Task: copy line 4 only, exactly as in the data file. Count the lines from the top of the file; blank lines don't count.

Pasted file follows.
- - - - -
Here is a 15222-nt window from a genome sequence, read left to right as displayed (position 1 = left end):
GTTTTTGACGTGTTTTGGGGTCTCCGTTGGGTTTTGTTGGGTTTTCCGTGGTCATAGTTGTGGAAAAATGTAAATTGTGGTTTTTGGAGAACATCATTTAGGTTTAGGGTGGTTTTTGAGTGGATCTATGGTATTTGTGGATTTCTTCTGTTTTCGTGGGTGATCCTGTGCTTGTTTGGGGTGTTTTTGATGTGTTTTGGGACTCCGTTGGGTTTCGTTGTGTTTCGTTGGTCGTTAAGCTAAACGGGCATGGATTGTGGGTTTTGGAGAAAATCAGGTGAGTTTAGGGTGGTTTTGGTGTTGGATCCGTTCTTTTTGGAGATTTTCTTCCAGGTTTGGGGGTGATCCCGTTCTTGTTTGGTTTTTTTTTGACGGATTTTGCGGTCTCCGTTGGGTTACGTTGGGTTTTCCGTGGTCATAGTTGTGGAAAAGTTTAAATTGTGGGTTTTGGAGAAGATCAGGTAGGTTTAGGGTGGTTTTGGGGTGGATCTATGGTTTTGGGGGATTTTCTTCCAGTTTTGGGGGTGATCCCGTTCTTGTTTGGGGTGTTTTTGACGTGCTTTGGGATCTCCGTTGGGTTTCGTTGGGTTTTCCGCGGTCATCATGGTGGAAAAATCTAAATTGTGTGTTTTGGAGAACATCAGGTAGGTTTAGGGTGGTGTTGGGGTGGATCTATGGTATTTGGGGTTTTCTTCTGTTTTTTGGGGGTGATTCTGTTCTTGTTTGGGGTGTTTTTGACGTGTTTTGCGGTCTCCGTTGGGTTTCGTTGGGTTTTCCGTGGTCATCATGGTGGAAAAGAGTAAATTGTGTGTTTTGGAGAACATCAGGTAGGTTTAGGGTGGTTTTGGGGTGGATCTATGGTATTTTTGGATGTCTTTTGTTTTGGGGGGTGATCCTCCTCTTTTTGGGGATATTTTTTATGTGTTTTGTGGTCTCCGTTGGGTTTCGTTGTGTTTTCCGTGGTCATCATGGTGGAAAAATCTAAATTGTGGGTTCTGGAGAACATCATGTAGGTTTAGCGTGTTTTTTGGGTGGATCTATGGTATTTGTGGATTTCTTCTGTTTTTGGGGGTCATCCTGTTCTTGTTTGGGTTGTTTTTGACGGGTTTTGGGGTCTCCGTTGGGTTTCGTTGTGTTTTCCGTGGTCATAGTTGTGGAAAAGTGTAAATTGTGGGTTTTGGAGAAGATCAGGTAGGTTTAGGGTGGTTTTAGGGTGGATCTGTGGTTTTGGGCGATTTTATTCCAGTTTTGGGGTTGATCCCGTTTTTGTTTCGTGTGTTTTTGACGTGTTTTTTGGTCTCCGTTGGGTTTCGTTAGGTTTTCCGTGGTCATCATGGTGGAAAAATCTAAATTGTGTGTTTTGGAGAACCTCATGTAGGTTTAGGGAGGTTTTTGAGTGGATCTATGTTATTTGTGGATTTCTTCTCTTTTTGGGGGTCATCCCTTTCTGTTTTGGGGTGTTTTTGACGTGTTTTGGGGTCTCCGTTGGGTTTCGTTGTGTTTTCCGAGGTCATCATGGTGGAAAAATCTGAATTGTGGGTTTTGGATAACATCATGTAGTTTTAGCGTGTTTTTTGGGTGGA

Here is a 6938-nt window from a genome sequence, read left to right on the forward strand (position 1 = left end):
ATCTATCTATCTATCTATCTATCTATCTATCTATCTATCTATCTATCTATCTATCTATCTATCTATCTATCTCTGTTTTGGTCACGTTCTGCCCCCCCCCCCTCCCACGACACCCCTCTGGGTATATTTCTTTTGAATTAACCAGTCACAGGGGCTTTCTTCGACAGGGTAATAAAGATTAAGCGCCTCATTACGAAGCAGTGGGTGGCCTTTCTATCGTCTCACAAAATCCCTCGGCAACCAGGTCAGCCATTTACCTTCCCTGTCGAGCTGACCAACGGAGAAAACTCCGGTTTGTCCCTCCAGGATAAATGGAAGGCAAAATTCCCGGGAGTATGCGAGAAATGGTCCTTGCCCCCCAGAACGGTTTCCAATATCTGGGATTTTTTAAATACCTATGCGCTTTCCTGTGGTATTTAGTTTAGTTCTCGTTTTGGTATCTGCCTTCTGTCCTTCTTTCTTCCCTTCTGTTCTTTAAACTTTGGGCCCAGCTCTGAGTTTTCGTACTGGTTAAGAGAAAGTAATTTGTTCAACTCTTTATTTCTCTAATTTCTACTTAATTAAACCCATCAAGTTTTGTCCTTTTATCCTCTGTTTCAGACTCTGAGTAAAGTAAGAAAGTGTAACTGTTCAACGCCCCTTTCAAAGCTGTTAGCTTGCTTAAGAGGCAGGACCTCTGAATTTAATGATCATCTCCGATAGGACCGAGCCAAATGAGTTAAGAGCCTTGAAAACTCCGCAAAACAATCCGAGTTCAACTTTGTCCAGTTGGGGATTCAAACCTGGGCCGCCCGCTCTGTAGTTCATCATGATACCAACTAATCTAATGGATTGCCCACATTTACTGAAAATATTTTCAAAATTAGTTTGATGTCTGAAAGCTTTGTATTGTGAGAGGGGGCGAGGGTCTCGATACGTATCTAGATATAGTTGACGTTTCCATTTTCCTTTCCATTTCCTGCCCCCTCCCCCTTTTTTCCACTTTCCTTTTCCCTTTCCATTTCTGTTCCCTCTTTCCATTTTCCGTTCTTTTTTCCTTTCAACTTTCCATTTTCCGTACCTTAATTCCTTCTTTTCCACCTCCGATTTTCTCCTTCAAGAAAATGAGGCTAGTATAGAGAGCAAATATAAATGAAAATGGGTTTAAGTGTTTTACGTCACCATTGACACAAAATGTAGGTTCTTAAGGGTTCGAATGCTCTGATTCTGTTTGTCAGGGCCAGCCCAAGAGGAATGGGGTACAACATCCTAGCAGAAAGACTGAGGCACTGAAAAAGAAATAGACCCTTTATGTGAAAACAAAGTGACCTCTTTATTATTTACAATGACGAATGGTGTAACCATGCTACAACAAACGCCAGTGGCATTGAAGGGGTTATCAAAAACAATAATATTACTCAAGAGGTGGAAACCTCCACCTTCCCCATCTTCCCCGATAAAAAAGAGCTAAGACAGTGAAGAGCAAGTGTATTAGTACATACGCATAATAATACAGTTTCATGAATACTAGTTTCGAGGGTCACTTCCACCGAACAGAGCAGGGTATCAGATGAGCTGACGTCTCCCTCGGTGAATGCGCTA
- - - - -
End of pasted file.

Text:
ATCTATCTATCTATCTATCTATCTATCTATCTATCTATCTATCTATCTATCTATCTATCTATCTATCTATCTCTGTTTTGGTCACGTTCTGCCCCCCCCCCCTCCCACGACACCCCTCTGGGTATATTTCTTTTGAATTAACCAGTCACAGGGGCTTTCTTCGACAGGGTAATAAAGATTAAGCGCCTCATTACGAAGCAGTGGGTGGCCTTTCTATCGTCTCACAAAATCCCTCGGCAACCAGGTCAGCCATTTACCTTCCCTGTCGAGCTGACCAACGGAGAAAACTCCGGTTTGTCCCTCCAGGATAAATGGAAGGCAAAATTCCCGGGAGTATGCGAGAAATGGTCCTTGCCCCCCAGAACGGTTTCCAATATCTGGGATTTTTTAAATACCTATGCGCTTTCCTGTGGTATTTAGTTTAGTTCTCGTTTTGGTATCTGCCTTCTGTCCTTCTTTCTTCCCTTCTGTTCTTTAAACTTTGGGCCCAGCTCTGAGTTTTCGTACTGGTTAAGAGAAAGTAATTTGTTCAACTCTTTATTTCTCTAATTTCTACTTAATTAAACCCATCAAGTTTTGTCCTTTTATCCTCTGTTTCAGACTCTGAGTAAAGTAAGAAAGTGTAACTGTTCAACGCCCCTTTCAAAGCTGTTAGCTTGCTTAAGAGGCAGGACCTCTGAATTTAATGATCATCTCCGATAGGACCGAGCCAAATGAGTTAAGAGCCTTGAAAACTCCGCAAAACAATCCGAGTTCAACTTTGTCCAGTTGGGGATTCAAACCTGGGCCGCCCGCTCTGTAGTTCATCATGATACCAACTAATCTAATGGATTGCCCACATTTACTGAAAATATTTTCAAAATTAGTTTGATGTCTGAAAGCTTTGTATTGTGAGAGGGGGCGAGGGTCTCGATACGTATCTAGATATAGTTGACGTTTCCATTTTCCTTTCCATTTCCTGCCCCCTCCCCCTTTTTTCCACTTTCCTTTTCCCTTTCCATTTCTGTTCCCTCTTTCCATTTTCCGTTCTTTTTTCCTTTCAACTTTCCATTTTCCGTACCTTAATTCCTTCTTTTCCACCTCCGATTTTCTCCTTCAAGAAAATGAGGCTAGTATAGAGAGCAAATATAAATGAAAATGGGTTTAAGTGTTTTACGTCACCATTGACACAAAATGTAGGTTCTTAAGGGTTCGAATGCTCTGATTCTGTTTGTCAGGGCCAGCCCAAGAGGAATGGGGTACAACATCCTAGCAGAAAGACTGAGGCACTGAAAAAGAAATAGACCCTTTATGTGAAAACAAAGTGACCTCTTTATTATTTACAATGACGAATGGTGTAACCATGCTACAACAAACGCCAGTGGCATTGAAGGGGTTATCAAAAACAATAATATTACTCAAGAGGTGGAAACCTCCACCTTCCCCATCTTCCCCGATAAAAAAGAGCTAAGACAGTGAAGAGCAAGTGTATTAGTACATACGCATAATAATACAGTTTCATGAATACTAGTTTCGAGGGTCACTTCCACCGAACAGAGCAGGGTATCAGATGAGCTGACGTCTCCCTCGGTGAATGCGCTA